4 Pillars to health and fitness

Components of Fitness

Pillar 1: Mindset. 

A fitness mindset is a mindset that sees life as a journey, rather than many destinations. Once you truly understand that, you will begin to realize that the joy is in the journey. You will begin to celebrate the small successes and look at your obstacles and mistakes as challenges rather than failures.  You also begin to see through your efforts of taking  baby steps, developing GOOD habits, focusing on the process rather than the goal  and eliminating negative thinking. A positive mindset will be the difference between success and failure on your journey.

Pillar 2: Diet and Nutrition.

 Many people who exercise falsely believe that they can engage in whatever food they want. To be fully fit, eating the right foods is very important. Supplementation helps to support a diet deficient in certain key nutrients. The importance of proper nutrition is that it helps to create new cells, provide the right energy, keeps the body and brain fully functioning. Processed sugars actually lead to inflammation as well as brain shrinkage.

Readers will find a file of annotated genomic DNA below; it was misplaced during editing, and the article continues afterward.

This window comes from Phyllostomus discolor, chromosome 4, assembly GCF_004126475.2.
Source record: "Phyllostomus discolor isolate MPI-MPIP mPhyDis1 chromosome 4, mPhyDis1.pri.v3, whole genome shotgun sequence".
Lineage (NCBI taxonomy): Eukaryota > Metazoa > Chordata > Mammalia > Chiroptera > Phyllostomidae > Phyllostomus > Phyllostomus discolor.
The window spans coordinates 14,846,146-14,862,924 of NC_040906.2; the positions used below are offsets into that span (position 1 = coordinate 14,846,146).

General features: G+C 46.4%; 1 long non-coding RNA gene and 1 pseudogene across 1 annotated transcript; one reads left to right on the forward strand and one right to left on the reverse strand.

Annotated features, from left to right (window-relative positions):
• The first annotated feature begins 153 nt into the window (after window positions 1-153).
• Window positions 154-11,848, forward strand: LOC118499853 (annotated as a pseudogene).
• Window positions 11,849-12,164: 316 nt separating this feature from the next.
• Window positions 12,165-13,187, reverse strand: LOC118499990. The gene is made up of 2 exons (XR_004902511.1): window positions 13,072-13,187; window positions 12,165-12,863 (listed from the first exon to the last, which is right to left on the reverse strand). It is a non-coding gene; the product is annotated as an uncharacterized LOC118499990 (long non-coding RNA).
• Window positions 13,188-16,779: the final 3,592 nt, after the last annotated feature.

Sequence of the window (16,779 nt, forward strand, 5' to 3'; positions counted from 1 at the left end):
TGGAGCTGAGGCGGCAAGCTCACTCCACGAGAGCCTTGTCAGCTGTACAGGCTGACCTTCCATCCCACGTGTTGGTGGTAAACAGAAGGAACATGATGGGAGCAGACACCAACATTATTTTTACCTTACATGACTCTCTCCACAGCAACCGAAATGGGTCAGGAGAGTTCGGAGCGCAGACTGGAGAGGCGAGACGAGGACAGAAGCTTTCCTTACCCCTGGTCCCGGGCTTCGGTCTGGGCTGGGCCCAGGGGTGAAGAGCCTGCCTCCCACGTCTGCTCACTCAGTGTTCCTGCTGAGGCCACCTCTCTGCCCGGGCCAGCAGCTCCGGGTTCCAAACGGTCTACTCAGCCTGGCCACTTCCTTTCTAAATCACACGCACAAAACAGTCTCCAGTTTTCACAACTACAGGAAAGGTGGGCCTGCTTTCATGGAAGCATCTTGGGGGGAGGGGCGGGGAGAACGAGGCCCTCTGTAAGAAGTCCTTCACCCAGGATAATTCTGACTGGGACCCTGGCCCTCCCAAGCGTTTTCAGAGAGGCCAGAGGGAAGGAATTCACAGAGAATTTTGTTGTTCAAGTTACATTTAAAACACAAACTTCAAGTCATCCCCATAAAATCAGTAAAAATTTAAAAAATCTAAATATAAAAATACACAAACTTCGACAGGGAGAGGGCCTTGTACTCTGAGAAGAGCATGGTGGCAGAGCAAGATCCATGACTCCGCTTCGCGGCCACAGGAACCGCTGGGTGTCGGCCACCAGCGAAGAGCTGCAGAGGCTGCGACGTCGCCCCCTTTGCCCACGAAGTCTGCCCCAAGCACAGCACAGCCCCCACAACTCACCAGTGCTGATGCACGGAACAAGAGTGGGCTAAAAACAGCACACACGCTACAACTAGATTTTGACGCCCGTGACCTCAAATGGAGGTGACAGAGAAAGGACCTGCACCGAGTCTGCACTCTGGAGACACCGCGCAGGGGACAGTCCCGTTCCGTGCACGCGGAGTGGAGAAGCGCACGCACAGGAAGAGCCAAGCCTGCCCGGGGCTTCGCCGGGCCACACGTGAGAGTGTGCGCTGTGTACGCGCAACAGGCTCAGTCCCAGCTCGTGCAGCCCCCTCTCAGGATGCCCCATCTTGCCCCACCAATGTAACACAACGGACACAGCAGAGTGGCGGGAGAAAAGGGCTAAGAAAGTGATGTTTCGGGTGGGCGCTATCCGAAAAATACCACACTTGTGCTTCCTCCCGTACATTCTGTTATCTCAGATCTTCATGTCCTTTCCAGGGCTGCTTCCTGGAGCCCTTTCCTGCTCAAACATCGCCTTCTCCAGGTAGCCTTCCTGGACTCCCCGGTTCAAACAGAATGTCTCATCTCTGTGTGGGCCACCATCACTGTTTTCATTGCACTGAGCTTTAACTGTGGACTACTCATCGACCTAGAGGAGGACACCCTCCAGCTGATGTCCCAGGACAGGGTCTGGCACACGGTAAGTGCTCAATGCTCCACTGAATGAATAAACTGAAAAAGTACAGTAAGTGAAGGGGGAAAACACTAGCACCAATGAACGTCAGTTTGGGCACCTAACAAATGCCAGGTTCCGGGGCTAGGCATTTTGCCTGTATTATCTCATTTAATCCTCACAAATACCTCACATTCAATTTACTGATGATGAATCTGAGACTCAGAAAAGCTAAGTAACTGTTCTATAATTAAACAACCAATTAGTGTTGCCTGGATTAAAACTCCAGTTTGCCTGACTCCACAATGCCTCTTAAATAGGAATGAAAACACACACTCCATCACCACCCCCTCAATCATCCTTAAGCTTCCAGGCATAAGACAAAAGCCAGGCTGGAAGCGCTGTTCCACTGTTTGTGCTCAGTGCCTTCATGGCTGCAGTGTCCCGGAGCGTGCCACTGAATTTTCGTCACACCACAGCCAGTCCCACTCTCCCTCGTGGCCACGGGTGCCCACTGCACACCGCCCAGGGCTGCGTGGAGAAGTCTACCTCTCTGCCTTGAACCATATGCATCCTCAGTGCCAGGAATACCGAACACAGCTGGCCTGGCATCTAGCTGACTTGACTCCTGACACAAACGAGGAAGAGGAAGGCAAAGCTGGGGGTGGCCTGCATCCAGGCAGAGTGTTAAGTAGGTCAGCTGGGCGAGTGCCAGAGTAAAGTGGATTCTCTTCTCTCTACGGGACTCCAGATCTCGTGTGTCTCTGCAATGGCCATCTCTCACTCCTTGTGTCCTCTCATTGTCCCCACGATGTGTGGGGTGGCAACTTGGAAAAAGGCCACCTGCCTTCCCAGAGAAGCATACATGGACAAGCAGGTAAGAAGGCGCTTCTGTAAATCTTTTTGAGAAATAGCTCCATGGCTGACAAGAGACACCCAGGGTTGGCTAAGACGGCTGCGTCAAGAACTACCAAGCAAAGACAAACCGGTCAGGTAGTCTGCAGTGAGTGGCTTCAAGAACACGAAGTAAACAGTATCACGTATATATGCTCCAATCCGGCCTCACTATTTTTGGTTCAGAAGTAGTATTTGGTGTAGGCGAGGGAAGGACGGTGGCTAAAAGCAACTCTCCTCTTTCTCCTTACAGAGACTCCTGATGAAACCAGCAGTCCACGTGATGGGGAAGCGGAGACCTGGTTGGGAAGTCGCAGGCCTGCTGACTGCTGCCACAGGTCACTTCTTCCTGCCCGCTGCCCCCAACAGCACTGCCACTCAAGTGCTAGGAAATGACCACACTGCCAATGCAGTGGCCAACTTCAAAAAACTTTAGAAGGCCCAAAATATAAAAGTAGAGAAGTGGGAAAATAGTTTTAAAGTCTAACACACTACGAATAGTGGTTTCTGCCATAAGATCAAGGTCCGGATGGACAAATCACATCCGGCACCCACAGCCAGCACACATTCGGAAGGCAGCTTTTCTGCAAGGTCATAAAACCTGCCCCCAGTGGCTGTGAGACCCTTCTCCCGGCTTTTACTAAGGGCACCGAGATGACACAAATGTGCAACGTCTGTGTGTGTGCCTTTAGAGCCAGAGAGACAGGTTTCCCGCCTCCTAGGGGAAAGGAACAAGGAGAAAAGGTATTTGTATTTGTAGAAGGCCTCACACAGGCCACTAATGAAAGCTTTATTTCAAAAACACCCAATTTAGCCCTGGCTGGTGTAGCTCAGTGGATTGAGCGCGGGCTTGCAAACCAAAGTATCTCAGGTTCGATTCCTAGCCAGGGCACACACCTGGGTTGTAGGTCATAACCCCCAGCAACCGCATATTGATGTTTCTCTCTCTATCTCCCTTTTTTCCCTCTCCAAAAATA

Pillar 3: Exercise and Training.

The exercise pillar is the gateway to optimal health and wellness. You must plan for exercise just like you would plan anything else. It must become a habit, not merely a New Year’s resolution. Make sure you vary your workouts with strength training, cardiovascular training, mobility work, and recreational activities; always focus on having good posture. Use exercise to help improve overall strength, mobility, and cardiovascular health. In addition, make sure you’re balancing your workouts during the week, so you reduce the risk of injury and pain. Our bodies were meant to move so let’s get going!

Pillar 4: Sleep and Recovery.

 Optimal fitness cannot occur when there is a lack of sleep. A lack of sleep affects the mindset (Pillar 1). and this creates a "slippery slope". Lack of sleep affects your metabolism as well as your glucose tolerance making it hard to shed belly fat. Sleep timing, duration and quality play a major role in the hormones that govern appetite regulation and cortisol (stress hormone) levels.